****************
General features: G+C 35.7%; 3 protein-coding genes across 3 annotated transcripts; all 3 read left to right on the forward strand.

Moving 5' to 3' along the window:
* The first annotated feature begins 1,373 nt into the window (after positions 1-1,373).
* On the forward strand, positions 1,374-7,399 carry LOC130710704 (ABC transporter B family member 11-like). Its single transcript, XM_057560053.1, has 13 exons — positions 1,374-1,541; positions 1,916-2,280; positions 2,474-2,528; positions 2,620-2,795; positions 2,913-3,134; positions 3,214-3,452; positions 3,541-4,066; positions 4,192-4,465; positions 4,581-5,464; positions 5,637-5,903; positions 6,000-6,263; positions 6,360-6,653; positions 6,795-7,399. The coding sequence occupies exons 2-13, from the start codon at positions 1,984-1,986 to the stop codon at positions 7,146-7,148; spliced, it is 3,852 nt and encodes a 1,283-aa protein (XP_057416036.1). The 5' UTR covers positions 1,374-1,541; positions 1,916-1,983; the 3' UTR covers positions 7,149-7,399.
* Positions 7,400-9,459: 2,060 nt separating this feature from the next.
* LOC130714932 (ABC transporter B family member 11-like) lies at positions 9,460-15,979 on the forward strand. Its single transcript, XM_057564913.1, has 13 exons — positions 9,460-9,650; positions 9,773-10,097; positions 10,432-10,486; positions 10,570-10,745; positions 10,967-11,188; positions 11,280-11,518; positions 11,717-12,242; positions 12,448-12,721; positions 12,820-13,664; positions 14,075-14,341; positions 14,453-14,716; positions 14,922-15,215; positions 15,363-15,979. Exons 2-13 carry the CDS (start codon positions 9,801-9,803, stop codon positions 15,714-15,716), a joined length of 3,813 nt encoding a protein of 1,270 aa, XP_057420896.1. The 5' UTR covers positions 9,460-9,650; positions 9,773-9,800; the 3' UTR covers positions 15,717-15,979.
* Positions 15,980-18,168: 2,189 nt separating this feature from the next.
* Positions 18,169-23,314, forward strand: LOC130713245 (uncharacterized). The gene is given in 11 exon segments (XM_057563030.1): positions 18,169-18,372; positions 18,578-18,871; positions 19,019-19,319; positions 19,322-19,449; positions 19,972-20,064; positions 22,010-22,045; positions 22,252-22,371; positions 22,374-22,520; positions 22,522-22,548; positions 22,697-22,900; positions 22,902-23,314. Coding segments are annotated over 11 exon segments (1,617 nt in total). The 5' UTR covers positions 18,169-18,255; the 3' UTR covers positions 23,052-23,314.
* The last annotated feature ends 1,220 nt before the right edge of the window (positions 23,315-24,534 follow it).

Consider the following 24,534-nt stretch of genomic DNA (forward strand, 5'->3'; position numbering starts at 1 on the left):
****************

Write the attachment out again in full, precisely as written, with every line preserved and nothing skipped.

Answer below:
General features: G+C 35.7%; 3 protein-coding genes across 3 annotated transcripts; all 3 read left to right on the forward strand.

Moving 5' to 3' along the window:
* The first annotated feature begins 1,373 nt into the window (after positions 1-1,373).
* On the forward strand, positions 1,374-7,399 carry LOC130710704 (ABC transporter B family member 11-like). Its single transcript, XM_057560053.1, has 13 exons — positions 1,374-1,541; positions 1,916-2,280; positions 2,474-2,528; positions 2,620-2,795; positions 2,913-3,134; positions 3,214-3,452; positions 3,541-4,066; positions 4,192-4,465; positions 4,581-5,464; positions 5,637-5,903; positions 6,000-6,263; positions 6,360-6,653; positions 6,795-7,399. The coding sequence occupies exons 2-13, from the start codon at positions 1,984-1,986 to the stop codon at positions 7,146-7,148; spliced, it is 3,852 nt and encodes a 1,283-aa protein (XP_057416036.1). The 5' UTR covers positions 1,374-1,541; positions 1,916-1,983; the 3' UTR covers positions 7,149-7,399.
* Positions 7,400-9,459: 2,060 nt separating this feature from the next.
* LOC130714932 (ABC transporter B family member 11-like) lies at positions 9,460-15,979 on the forward strand. Its single transcript, XM_057564913.1, has 13 exons — positions 9,460-9,650; positions 9,773-10,097; positions 10,432-10,486; positions 10,570-10,745; positions 10,967-11,188; positions 11,280-11,518; positions 11,717-12,242; positions 12,448-12,721; positions 12,820-13,664; positions 14,075-14,341; positions 14,453-14,716; positions 14,922-15,215; positions 15,363-15,979. Exons 2-13 carry the CDS (start codon positions 9,801-9,803, stop codon positions 15,714-15,716), a joined length of 3,813 nt encoding a protein of 1,270 aa, XP_057420896.1. The 5' UTR covers positions 9,460-9,650; positions 9,773-9,800; the 3' UTR covers positions 15,717-15,979.
* Positions 15,980-18,168: 2,189 nt separating this feature from the next.
* Positions 18,169-23,314, forward strand: LOC130713245 (uncharacterized). The gene is given in 11 exon segments (XM_057563030.1): positions 18,169-18,372; positions 18,578-18,871; positions 19,019-19,319; positions 19,322-19,449; positions 19,972-20,064; positions 22,010-22,045; positions 22,252-22,371; positions 22,374-22,520; positions 22,522-22,548; positions 22,697-22,900; positions 22,902-23,314. Coding segments are annotated over 11 exon segments (1,617 nt in total). The 5' UTR covers positions 18,169-18,255; the 3' UTR covers positions 23,052-23,314.
* The last annotated feature ends 1,220 nt before the right edge of the window (positions 23,315-24,534 follow it).

Consider the following 24,534-nt stretch of genomic DNA (forward strand, 5'->3'; position numbering starts at 1 on the left):